The Tsar of Love and Techno by Anthony Marra

Amazing book, way better than its title!  Think Marra’s prior novel,  A Constellation of Vital Phenomena and mix it up with Cloud Atlas (David Mitchell) and you’re close.   This is the story of a small, outrageously polluted, town in northernmost Siberia, Kirvosk, and some of the people who lived and died there from 1937 on.  Some of them died in the days of censorship and paranoia under Stalin,  others died when they were sent to the Chechen wars of 1995 and 2000.  Still others died in the meantime or later.   It’s also a story of love, forgiveness, courage, cowardliness, dreams, criminality and did I say love?  That’s okay,  I’ll say it again.

The Tsar of Love and Techno 
by Anthony Marra
2015/ 352 pages
Read by:  Mark Bramhall,  Beata Pozniak, Rustam Kasymov  – 10h 46m
ating:   9.5 / contemporary literary fiction
(read and listened)

The parts about Chechnya and the theme of love in times of serious horrors are reminiscent of Marra’s prior work.  The structure is from Mitchell.

The front cover is perfect. That’s a cassette tape in the center with the word “Stories” written on it.  When a cassette tape is full of  various things, usually different musical pieces,  which a user has put on there it’s called a mixtape.   The structure of The Tsar of Love and Techno is like a mixtape in that it starts with the pieces on Side A.  then there is an Intermission or a bridge – (the time when we take it out maybe?)  – a separation and coming together piece  – and then comes Side B which has more pieces.  – Marra has used the terms Side A and Side B instead of the common “Part I” and “Part II”   But it works brilliantly because a very important part of the story is the creation of a mixtape by one of the characters.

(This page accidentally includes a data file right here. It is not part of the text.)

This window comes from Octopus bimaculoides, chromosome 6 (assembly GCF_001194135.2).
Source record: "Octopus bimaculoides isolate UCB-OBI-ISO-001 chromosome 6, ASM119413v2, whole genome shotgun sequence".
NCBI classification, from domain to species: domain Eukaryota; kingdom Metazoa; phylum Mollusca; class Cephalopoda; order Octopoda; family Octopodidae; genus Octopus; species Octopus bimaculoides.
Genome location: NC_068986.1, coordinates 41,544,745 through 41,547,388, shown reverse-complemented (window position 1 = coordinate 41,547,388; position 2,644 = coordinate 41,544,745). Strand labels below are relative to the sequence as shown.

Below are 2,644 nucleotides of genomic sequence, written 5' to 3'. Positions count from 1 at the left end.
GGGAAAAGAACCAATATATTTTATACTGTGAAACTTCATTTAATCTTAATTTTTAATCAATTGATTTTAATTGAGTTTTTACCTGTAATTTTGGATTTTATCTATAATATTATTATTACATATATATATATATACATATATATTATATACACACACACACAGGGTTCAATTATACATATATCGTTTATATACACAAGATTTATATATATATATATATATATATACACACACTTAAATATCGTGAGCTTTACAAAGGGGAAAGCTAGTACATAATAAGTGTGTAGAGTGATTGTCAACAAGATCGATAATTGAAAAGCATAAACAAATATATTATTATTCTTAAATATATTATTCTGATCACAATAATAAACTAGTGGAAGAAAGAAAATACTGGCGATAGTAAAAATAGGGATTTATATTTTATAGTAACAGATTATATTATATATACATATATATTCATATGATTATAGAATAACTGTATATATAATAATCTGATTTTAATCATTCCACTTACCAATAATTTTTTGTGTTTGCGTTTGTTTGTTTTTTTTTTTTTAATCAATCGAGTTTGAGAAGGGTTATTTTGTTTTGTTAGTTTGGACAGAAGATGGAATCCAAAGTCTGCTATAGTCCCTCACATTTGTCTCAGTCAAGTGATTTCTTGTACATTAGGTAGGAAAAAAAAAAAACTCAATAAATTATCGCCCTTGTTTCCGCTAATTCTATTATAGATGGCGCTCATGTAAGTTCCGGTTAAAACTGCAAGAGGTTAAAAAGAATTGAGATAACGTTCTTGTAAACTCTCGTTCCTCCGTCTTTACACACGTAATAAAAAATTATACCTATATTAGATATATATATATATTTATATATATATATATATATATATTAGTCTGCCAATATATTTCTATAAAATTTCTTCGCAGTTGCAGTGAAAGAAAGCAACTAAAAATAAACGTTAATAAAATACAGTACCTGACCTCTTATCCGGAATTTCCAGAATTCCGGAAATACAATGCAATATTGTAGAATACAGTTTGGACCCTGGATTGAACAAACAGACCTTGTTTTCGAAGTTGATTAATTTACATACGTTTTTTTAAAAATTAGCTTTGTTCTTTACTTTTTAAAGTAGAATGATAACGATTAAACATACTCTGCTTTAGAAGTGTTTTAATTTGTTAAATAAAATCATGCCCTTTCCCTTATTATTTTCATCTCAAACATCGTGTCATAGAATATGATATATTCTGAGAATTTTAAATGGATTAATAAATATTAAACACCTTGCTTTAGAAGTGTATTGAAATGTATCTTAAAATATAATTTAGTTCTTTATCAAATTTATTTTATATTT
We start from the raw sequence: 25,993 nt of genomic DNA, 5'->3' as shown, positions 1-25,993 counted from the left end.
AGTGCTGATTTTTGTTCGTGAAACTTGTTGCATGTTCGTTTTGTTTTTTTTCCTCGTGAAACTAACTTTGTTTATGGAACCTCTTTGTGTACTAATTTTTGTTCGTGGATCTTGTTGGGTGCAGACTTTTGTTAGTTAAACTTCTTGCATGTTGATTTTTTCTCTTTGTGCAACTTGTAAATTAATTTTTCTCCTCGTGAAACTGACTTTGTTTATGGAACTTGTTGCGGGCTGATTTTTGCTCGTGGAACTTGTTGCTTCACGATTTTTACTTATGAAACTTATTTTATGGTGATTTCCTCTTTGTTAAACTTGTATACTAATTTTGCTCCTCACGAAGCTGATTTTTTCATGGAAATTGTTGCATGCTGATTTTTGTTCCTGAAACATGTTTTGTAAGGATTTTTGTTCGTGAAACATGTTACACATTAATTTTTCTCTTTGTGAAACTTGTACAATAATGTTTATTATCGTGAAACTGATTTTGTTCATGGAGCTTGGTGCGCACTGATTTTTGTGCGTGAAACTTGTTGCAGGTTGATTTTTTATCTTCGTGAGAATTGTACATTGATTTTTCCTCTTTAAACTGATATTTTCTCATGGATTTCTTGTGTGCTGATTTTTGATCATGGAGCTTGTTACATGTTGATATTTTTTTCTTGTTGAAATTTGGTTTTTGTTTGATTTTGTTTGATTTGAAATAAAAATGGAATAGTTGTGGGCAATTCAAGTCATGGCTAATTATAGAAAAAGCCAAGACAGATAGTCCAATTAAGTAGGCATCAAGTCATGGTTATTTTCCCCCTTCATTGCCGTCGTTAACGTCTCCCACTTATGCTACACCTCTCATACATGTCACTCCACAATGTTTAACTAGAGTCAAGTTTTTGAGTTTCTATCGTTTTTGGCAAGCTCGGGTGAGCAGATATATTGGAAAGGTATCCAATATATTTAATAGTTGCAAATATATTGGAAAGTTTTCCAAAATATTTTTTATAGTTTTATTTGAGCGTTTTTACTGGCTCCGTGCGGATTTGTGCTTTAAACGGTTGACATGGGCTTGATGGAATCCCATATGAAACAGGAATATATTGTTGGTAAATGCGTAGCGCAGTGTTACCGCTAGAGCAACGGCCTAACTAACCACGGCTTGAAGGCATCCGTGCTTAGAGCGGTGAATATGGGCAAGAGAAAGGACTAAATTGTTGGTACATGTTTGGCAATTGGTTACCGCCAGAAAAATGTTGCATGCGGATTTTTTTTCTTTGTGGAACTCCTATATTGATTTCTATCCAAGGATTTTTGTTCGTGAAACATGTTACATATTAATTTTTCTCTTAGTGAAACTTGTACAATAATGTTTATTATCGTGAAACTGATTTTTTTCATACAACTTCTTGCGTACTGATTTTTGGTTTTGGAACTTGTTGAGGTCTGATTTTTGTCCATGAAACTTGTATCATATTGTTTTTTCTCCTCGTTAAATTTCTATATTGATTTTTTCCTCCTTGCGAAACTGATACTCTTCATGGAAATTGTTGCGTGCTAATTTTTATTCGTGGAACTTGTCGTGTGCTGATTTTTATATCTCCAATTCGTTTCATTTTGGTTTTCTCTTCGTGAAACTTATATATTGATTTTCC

I’d definitely give the book a subtitle of “: A Novel”  rather than “Stories”  although it’s not until later on in the book,  maybe after the “Intermission,” the stories (chapters?)  are only loosely connected.   I read fairly carefully and was able to put most of it together,  but this is one of those books which cries out for a second reading.

The book opens with a 1st person censor/artist in Leningrad erasing the photos of those people who are considered “enemies” of the Stalinist regime – enemies of “the people.”   Their photos are taken out of group shots and individually.   That’s 1937.

Then it switches to the community of Kirovsk, in the very northernmost tip of Siberia where the grandchildren of the old labor camp community and it’s in second person focusing on the granddaughter of a famous but censored ballerina.

For summaries and photos see NOTES:

The tone is gently ironic overall,   and sometimes it’s  just plain funny, but still,  there’s always a very grim underlying reality of Stalin’s regime, the war in Chechnya, the fall of Communism and its aftermath,  the pollution of the north.   And, as in A Constellation of Vital Phenomena, it’s also full of love amongst the horrors – or the memory of horrors and current horrors,  and how the horrors haunt the lives of the main characters. And how they love anyway.

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